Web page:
function IsEqual(x,y):boolean{
    if(x==y){
        return true;
    }
    else{
        return false;
    }
}

console.log(IsEqual(1,2));
console.log(IsEqual("A","B"));
console.log(IsEqual("A",2));

We haven’t changed anything. We only added one more function call but this time we passed one string and one number. Let’s see if it compiles properly.
Alt Text

Yes, it’s working. Is it an expected output? The answer is No.

By removing datatypes from the function parameter signature, we simply made it “any” type, and hence it can except the value of all data types.
As per our expectation, both parameters have to be of the same data type.
It can be achieved by making it a generic code.

function IsEqual<T>(x:T,y:T):boolean{
    if(x==y){
        return true;
    }
    else{
        return false;
    }
}

console.log(IsEqual<number>(1,2));// valid code
console.log(IsEqual<string>("A","B"));// valid code

console.log(IsEqual<number>("A","B"));// invalid code - compile error
console.log(IsEqual<number>(1,"B"));// invalid code - compile error

Compile it, and hence you will see a similar result.

That’s it for generic.

Enums

Enums are named constants. Don’t worry if you are not clear about it.

Many times in programming, we come across a situation where we have to declare constants. For instance, look at the following code.

//Constants - May be declared in some different file
const AddMode:string="Add";
const EditMode:string="Edit";

let currentMode=GetCurrenMode(); 
if(currentMode==AddMode){
    //Do Save operation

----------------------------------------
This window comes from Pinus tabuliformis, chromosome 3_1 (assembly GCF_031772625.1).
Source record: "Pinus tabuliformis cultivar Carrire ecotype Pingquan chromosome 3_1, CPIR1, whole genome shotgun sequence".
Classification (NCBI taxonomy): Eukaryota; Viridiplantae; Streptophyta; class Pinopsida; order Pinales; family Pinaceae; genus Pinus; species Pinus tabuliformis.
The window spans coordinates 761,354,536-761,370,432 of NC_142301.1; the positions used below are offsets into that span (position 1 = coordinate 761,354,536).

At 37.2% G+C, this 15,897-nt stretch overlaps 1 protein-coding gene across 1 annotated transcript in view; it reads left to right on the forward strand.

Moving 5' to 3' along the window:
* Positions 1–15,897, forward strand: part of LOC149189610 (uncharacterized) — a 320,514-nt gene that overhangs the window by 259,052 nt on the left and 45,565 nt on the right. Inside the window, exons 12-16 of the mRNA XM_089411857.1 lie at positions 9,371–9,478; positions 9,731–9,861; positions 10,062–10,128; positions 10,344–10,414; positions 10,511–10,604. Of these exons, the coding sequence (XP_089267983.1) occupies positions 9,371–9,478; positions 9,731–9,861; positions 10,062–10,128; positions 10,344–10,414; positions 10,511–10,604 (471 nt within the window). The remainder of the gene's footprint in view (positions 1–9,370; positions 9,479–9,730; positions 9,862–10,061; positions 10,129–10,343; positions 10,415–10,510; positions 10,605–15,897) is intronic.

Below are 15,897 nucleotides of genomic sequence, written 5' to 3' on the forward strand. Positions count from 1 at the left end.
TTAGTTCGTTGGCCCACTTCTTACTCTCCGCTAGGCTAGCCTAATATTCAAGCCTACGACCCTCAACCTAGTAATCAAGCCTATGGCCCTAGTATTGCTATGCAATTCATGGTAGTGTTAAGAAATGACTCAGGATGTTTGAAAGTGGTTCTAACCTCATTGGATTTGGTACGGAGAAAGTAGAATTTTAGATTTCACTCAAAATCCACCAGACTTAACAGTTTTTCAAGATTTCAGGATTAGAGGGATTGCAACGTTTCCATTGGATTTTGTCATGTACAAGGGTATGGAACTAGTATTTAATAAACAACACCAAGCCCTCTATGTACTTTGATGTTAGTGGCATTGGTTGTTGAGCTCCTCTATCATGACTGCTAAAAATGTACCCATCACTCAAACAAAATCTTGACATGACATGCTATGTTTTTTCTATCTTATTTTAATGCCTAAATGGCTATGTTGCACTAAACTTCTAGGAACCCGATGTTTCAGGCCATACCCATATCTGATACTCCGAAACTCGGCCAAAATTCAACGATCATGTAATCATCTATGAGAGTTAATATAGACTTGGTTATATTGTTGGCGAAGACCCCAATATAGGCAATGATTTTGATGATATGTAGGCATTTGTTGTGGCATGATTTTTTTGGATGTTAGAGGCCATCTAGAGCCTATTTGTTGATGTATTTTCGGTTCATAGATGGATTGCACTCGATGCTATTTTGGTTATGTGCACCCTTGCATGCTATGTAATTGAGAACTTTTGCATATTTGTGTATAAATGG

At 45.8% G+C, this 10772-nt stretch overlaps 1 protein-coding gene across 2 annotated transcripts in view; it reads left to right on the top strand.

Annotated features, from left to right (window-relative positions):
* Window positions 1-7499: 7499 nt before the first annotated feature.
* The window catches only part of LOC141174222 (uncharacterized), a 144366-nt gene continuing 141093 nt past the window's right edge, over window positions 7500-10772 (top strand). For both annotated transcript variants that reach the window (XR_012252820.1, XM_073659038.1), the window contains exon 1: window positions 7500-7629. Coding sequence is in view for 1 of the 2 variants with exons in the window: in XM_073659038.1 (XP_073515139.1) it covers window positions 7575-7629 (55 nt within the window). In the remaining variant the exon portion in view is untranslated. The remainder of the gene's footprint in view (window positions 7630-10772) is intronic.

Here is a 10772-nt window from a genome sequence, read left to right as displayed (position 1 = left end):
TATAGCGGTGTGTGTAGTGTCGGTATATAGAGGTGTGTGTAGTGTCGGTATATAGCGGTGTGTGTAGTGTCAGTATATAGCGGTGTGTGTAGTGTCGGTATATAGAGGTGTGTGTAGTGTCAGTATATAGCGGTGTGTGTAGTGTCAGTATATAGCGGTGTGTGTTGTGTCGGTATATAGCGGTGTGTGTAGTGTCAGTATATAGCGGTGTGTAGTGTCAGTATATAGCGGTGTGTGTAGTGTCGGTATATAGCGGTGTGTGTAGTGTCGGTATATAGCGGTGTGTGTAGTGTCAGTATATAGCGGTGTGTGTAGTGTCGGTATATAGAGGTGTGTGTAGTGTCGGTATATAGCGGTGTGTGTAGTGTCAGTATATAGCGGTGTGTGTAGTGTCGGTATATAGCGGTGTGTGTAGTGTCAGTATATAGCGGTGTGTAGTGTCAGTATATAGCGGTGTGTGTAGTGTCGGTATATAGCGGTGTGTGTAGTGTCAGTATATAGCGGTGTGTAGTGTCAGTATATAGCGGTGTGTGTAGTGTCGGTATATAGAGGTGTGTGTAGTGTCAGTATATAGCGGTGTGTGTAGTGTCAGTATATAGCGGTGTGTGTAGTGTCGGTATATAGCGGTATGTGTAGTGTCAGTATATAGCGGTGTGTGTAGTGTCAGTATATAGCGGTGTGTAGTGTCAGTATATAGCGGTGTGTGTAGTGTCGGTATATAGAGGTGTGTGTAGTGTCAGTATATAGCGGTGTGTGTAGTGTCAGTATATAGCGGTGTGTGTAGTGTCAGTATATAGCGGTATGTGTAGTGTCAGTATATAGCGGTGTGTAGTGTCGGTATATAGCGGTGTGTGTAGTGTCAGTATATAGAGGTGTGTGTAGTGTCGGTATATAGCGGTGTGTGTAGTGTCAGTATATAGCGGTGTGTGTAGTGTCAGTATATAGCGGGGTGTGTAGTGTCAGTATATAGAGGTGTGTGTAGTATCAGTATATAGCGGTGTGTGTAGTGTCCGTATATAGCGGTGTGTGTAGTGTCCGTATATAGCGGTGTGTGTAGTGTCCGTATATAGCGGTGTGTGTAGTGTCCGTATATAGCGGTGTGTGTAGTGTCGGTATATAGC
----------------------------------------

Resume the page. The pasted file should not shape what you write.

}
else if(currentMode==EditMode){
    //Do Update Operatopm
}

Now, let’s define “GetCurrentMode” function.

function GetCurrenMode():string{
    //Some logic
    return "Veg Burger";
}

Now, if you compile the above TypeScript code, it will compile without any error.

I think you are smart enough to realize the problem in the above code. Value “Veg Burger” is not valid for the modes, but there is no way to identify it at compile time.

It can be solved using enums.
Let’s re-write the same code using enums.

const enum Mode{
    AddMode="Add",
    EditMode="Edit"
}
let currentMode:Mode=GetCurrenMode();
if(currentMode==Mode.AddMode){
   //Do Save operation
}
else if(currentMode==Mode.EditMode){
   //Do Update Operatopm
}

function GetCurrenMode():Mode{
    return Mode.VegBurger;
}

Now, let’s compile it.

Alt Text

Enums make working constant easier and make code more readable.

Modules

Working with modules is super easy if you know ES6 modules.
We already discussed it in detail in this article.

Let’s do a quick demo here.
Create an independent folder (to avoid confusion) called “Module-demo” and create two TypeScript files “simple.ts” and “reusable.ts” as follows.

//reusable.ts
export function getString():string{
    return getString2();
}
function getString2():string{
    return "Just Compile";
}
//simple.ts
import { getString as myFunction } from "./reusable";
console.log(myFunction());

Now compile “simple.ts” using the “tsc” command.

Alt Text

Please note, we have not compiled “reusable.ts” explicitly. It got compiled automatically because “simple.ts” is using it.

Alt Text

Let’s look at the generated code. Lets open “simple.ts.”

"use strict";
exports.__esModule = true;
//simple.ts
var reusable_1 = require("./reusable");
console.log(reusable_1.getString());

What you see in the above code is the “CommonJS” format. If you remember, in our discussion on “Module Formatters,” we said there are a lot of “Module Formatters,” and we did our demo with AMD. TypeScript, by default, generates the “CommonJS” format.

If we want, we can instruct the TypeScript compiler to generate the “AMD” format code using the “--module” flag.

Alt Text

Let’s check what code we got.

define(["require", "exports", "./reusable"], 
function (require, exports, reusable_1) {
    "use strict";
    exports.__esModule = true;
    console.log(reusable_1.getString());
});

Does it seem familiar code to you? It is an AMD code.

Using existing JavaScript files in TypeScript

In my 12+ years of experience, I worked in various roles. I worked as a developer, architect, freelancer, consultant, trainer, author, and finally, as a director of an organization. Still, I never saw a web project where no external JavaScript files are used.